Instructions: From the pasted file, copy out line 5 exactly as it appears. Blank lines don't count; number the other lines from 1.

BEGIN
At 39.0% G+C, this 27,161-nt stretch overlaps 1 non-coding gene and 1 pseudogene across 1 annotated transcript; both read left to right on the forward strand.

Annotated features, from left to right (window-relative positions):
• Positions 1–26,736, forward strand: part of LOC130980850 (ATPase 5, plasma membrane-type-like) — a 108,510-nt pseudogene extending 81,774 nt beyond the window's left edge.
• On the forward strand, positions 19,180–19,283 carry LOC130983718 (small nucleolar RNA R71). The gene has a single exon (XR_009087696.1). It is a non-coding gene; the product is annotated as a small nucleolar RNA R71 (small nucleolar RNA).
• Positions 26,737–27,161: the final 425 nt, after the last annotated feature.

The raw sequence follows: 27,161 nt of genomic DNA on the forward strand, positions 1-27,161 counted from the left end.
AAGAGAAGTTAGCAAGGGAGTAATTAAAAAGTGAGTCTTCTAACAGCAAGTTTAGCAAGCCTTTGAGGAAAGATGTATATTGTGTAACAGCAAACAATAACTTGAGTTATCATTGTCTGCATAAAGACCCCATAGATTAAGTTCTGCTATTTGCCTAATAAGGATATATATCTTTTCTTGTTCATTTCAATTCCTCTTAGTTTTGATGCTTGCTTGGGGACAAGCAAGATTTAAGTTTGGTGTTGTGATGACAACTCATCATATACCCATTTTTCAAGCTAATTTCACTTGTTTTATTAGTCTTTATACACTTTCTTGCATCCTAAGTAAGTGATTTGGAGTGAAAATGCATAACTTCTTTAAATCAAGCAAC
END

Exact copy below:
• Positions 26,737–27,161: the final 425 nt, after the last annotated feature.